building in web2 vs web3; hot topics in NFTs, art, AI; more
1. Building: On going from web2 to web3; art, AI, NFTs; cycles of tech 🎧
Chris Dixon, Kevin Rose
The latest episode of our podcast ‘web3 with a16z’ is a tour through tech trends & hot topics both within and beyond crypto — including art, AI, the evolution of mediums including blockchains; a deep dive on NFTs, artists, communities; debates around cc0, modding vs. copying, royalties; plus role of brands, DAOs, wisdom of crowds; and much more.
The hallway-style conversation took place this week in our Los Angeles office between Chris Dixon (a16z crypto founding general partner, former entrepreneur) and Kevin Rose (co-founder of Proof Collective/ Moonbirds, Digg, more). Their discussion is not just a journey through time — long cycles of computing, web2 to web3 — and through place — LA, SF, NYC — but a journey into "the age of wonders". Are we at the end of (computing) history, or at the beginning? You decide... but only after listening to this conversation.
listen to the episode
2. Fundamentals: On consensus ▶️
Consensus describes the protocol for coordinating and maintaining a blockchain; it’s how a decentralized group of nodes/ machines reach agreement on the correct condition (state, validity, more) — including who owns what at any time. So in these latest videos from the a16z Crypto Research seminar series, summer faculty fellow Andrew Lewis-Pye (professor in the Department of Mathematics at the London School of Economics) helps build an understanding of classic consensus protocols from the ground up in a “conversational yet rigorous” manner.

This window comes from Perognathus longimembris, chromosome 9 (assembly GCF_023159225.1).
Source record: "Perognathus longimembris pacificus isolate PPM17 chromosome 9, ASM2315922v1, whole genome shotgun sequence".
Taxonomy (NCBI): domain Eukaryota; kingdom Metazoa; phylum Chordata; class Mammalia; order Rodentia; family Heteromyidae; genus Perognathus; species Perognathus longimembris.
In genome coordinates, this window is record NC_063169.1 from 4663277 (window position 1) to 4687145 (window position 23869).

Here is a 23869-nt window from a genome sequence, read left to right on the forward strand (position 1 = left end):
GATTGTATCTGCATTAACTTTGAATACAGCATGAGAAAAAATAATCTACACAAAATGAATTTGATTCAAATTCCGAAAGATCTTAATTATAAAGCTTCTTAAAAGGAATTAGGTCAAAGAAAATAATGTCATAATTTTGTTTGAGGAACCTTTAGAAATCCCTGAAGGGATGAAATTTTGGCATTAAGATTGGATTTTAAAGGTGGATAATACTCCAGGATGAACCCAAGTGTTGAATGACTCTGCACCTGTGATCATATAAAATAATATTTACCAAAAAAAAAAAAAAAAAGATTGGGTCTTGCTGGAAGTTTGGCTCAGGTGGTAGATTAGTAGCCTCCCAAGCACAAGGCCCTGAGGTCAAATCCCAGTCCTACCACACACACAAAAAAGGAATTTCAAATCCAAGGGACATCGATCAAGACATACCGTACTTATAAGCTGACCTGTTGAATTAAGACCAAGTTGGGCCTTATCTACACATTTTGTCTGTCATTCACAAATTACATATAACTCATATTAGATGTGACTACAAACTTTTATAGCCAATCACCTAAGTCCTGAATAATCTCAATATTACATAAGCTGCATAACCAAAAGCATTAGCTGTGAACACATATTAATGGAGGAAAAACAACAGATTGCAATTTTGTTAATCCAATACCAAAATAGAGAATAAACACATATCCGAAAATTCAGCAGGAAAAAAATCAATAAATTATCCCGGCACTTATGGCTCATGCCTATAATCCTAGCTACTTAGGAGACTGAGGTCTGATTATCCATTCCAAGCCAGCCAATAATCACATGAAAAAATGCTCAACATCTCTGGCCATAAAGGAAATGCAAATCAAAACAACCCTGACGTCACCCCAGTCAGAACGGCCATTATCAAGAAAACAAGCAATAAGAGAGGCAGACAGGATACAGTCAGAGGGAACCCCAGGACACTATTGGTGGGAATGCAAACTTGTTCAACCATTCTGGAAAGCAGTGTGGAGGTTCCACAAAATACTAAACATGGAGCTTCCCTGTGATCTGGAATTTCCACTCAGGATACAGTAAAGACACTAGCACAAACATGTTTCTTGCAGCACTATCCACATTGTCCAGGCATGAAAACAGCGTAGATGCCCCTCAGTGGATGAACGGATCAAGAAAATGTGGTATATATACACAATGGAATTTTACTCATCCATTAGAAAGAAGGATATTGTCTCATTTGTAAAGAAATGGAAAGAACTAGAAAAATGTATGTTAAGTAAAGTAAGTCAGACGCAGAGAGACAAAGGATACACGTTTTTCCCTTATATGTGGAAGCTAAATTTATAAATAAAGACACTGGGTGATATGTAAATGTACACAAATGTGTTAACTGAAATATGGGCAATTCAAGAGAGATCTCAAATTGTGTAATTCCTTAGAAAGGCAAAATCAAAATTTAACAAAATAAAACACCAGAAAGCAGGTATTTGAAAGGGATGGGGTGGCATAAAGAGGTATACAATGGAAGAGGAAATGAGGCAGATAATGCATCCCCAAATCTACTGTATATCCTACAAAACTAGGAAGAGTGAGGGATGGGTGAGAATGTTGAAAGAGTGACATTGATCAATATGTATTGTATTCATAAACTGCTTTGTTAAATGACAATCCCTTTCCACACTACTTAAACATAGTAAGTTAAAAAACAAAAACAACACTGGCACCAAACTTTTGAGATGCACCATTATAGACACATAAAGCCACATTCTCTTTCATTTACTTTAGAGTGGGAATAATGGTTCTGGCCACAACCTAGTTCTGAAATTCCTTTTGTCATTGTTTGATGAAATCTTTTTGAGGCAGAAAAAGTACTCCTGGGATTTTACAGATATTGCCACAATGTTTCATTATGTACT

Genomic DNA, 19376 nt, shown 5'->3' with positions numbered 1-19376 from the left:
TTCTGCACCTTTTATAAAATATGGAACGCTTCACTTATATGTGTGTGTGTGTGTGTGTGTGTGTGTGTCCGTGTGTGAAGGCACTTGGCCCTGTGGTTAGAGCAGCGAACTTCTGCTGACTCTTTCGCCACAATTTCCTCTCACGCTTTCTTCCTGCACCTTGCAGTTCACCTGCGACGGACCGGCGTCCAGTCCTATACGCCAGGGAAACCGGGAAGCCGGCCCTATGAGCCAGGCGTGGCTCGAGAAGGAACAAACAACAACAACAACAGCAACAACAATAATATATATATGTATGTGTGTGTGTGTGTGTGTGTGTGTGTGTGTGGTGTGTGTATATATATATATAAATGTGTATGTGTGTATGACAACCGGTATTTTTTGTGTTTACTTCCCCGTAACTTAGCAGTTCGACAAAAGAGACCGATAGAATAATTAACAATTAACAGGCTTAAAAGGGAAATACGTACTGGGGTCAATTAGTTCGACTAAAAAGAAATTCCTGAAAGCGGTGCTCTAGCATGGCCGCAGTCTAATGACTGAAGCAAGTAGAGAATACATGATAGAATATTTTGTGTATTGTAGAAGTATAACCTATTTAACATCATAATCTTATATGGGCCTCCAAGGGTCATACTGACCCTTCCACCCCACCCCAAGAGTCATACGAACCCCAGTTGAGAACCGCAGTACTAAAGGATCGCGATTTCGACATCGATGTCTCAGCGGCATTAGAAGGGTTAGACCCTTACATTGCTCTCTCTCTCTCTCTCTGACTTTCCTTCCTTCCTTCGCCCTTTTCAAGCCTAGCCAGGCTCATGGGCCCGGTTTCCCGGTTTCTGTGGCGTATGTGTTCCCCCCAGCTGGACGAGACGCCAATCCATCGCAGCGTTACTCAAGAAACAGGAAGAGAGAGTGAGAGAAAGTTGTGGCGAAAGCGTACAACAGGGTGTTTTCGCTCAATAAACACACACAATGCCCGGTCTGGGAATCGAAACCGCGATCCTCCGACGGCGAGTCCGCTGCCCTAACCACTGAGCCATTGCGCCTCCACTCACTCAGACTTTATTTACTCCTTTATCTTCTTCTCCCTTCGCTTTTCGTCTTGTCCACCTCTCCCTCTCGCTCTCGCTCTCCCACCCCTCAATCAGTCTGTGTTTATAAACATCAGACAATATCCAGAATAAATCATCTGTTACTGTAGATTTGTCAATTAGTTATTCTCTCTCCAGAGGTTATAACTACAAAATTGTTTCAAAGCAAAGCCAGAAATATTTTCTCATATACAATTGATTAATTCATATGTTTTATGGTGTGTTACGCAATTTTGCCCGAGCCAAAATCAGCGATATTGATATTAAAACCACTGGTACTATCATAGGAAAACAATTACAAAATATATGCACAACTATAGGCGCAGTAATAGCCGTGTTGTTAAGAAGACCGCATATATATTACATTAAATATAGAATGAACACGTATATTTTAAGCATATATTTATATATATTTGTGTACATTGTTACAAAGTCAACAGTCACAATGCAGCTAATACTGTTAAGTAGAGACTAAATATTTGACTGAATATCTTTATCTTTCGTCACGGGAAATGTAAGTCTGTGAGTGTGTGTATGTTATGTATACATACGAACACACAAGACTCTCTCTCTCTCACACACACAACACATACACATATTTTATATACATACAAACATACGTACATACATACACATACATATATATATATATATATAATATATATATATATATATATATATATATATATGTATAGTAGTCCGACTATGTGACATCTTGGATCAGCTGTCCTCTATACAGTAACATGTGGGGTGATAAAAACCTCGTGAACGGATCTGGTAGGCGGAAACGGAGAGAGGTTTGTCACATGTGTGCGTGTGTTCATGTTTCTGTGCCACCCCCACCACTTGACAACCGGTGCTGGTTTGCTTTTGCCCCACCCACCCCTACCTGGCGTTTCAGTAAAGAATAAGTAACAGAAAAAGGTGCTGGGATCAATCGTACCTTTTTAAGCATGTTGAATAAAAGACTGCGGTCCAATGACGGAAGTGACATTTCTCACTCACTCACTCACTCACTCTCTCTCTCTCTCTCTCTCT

The videos provide a bootcamp of sorts for understanding consensus: The first one includes an overview of the Byzantine agreement problem; addresses communications channels, faulty processors, and dealing with an adversary; and discusses Byzantine broadcast when there are bounded message delays. The second video introduces state machine replication (SMR) — the problem that blockchain protocols are designed to solve — and demonstrates how to reduce Byzantine agreement to SMR in a partially synchronous setting. Lewis-Pye also describes in detail the widely used Tendermint protocol.
*plus bonus resource*:
See also Consensus in 50 pages [pdf] notes from Lewis-Pye that aim “to give a clear explanation of key results from the classical consensus literature”
3. Hot topics in regulation: On apps vs. protocols 🔥
The question is not whether there should or should not be web3 regulation — the question is, rather, at which layer of the tech stack does web3 regulation make the most sense? Because at its foundation, the internet depends upon open-source, decentralized, autonomous, and standardized protocols such as HTTP (data exchange for websites), SMTP (email), and FTP (file transfers) to function.
By directing regulation toward apps or “clients” such as browsers and websites — instead of toward underlying communications protocols — governments allow innovation to grow, and internet services to flourish… while also putting necessary guardrails for consumers and others in place. The same rules that apply in web1 and web2 should apply in web3, argues a16z crypto’s general counsel and head of decentralization; moreover, thoughtful app-level regulation is the only feasible option.
--Sonal Chokshi, Robert Hackett, Tim Sullivan and the a16z crypto team
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